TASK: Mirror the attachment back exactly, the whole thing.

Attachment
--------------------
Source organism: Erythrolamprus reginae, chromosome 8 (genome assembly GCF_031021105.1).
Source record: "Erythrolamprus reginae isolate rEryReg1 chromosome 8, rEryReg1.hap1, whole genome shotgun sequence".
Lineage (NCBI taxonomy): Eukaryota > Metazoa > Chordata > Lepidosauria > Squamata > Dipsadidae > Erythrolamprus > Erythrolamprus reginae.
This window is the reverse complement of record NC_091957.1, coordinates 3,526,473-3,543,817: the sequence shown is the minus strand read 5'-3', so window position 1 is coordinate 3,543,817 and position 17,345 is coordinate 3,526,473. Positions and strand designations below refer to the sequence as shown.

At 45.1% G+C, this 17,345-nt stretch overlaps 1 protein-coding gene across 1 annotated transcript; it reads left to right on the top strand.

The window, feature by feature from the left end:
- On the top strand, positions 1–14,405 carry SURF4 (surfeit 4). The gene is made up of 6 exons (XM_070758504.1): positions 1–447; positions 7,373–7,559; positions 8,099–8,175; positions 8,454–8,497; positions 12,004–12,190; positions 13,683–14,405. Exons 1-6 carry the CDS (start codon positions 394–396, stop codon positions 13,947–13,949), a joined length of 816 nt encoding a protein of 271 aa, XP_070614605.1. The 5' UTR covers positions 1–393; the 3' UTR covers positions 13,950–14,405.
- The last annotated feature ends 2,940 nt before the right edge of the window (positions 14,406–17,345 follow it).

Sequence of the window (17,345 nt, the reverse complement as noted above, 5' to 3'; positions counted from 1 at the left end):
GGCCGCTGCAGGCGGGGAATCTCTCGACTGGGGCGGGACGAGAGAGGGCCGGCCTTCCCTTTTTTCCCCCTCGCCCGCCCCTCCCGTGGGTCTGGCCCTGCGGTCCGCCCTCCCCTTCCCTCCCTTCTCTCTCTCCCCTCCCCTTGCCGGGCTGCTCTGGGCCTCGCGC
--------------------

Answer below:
Source organism: Erythrolamprus reginae, chromosome 8 (genome assembly GCF_031021105.1).
Source record: "Erythrolamprus reginae isolate rEryReg1 chromosome 8, rEryReg1.hap1, whole genome shotgun sequence".
Lineage (NCBI taxonomy): Eukaryota > Metazoa > Chordata > Lepidosauria > Squamata > Dipsadidae > Erythrolamprus > Erythrolamprus reginae.
This window is the reverse complement of record NC_091957.1, coordinates 3,526,473-3,543,817: the sequence shown is the minus strand read 5'-3', so window position 1 is coordinate 3,543,817 and position 17,345 is coordinate 3,526,473. Positions and strand designations below refer to the sequence as shown.

At 45.1% G+C, this 17,345-nt stretch overlaps 1 protein-coding gene across 1 annotated transcript; it reads left to right on the top strand.

The window, feature by feature from the left end:
- On the top strand, positions 1–14,405 carry SURF4 (surfeit 4). The gene is made up of 6 exons (XM_070758504.1): positions 1–447; positions 7,373–7,559; positions 8,099–8,175; positions 8,454–8,497; positions 12,004–12,190; positions 13,683–14,405. Exons 1-6 carry the CDS (start codon positions 394–396, stop codon positions 13,947–13,949), a joined length of 816 nt encoding a protein of 271 aa, XP_070614605.1. The 5' UTR covers positions 1–393; the 3' UTR covers positions 13,950–14,405.
- The last annotated feature ends 2,940 nt before the right edge of the window (positions 14,406–17,345 follow it).

Sequence of the window (17,345 nt, the reverse complement as noted above, 5' to 3'; positions counted from 1 at the left end):
GGCCGCTGCAGGCGGGGAATCTCTCGACTGGGGCGGGACGAGAGAGGGCCGGCCTTCCCTTTTTTCCCCCTCGCCCGCCCCTCCCGTGGGTCTGGCCCTGCGGTCCGCCCTCCCCTTCCCTCCCTTCTCTCTCTCCCCTCCCCTTGCCGGGCTGCTCTGGGCCTCGCGC